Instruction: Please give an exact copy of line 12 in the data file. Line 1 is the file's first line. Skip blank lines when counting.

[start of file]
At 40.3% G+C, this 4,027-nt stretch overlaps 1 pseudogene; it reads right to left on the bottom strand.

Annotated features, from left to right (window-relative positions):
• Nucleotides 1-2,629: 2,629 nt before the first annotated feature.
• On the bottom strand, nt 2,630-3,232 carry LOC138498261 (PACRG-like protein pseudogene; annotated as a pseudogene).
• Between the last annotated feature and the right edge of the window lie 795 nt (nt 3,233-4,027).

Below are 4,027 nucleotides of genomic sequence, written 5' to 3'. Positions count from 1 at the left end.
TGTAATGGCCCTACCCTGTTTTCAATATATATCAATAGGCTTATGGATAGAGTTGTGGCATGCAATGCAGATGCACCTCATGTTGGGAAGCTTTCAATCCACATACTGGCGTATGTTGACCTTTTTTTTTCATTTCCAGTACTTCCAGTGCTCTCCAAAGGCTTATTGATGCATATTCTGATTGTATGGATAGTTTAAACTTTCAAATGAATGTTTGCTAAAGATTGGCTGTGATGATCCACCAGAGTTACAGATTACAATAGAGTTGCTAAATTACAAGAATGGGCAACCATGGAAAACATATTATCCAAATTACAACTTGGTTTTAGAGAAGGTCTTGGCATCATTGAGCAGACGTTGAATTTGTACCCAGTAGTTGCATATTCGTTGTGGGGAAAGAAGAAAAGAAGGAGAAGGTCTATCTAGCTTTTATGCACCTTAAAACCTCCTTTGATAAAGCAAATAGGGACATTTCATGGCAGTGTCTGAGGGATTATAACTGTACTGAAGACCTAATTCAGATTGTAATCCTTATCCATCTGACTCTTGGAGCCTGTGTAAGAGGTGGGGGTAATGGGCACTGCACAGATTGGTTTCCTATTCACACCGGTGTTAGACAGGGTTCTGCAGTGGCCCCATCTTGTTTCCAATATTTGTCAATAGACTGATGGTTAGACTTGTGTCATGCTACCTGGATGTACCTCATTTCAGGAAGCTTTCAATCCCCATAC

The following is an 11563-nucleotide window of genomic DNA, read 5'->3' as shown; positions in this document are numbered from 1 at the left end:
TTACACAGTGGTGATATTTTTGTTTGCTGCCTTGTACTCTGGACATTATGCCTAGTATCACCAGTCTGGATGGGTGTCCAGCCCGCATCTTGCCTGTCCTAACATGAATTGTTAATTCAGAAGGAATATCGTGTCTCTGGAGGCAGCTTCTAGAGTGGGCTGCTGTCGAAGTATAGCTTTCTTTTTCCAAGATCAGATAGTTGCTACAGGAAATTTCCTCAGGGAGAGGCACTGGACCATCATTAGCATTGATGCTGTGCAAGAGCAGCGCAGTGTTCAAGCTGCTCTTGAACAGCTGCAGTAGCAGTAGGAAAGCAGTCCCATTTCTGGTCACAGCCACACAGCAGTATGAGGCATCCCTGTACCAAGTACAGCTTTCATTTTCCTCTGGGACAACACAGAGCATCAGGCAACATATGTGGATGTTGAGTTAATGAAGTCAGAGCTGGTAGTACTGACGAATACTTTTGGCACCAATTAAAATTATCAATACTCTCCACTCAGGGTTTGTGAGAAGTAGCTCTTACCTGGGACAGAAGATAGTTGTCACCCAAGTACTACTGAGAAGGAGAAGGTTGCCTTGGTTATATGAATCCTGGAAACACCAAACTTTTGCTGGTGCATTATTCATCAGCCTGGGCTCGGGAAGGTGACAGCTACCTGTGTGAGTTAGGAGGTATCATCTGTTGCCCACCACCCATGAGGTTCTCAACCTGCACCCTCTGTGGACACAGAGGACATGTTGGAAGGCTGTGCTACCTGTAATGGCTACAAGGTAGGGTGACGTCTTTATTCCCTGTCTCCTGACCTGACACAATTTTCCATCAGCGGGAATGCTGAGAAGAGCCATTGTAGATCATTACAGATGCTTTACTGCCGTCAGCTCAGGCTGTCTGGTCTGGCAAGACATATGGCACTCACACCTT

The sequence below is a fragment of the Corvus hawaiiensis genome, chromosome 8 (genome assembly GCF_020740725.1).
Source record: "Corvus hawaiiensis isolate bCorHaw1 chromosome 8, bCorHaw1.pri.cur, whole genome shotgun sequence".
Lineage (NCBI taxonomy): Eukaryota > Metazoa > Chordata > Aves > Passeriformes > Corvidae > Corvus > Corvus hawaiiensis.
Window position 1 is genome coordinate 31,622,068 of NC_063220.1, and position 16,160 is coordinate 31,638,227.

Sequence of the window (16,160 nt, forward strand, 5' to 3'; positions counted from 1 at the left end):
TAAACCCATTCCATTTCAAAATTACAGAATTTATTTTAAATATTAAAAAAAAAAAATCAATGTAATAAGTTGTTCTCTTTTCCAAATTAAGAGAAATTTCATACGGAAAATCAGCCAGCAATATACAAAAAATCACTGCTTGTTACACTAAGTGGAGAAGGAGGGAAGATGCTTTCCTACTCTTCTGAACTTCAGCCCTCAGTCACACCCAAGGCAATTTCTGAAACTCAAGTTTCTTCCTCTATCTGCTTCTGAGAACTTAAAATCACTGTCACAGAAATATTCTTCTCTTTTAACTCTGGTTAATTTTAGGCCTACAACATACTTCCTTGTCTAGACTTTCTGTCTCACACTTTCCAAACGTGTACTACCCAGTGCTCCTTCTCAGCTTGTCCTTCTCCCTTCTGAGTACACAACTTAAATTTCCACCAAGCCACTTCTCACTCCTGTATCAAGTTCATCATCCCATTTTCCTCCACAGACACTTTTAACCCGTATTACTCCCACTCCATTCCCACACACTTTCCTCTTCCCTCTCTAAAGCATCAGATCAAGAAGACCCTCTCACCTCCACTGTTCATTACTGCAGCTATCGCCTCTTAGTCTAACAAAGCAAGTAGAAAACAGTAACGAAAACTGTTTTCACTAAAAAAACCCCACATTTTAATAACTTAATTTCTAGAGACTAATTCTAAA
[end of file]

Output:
Lineage (NCBI taxonomy): Eukaryota > Metazoa > Chordata > Aves > Passeriformes > Corvidae > Corvus > Corvus hawaiiensis.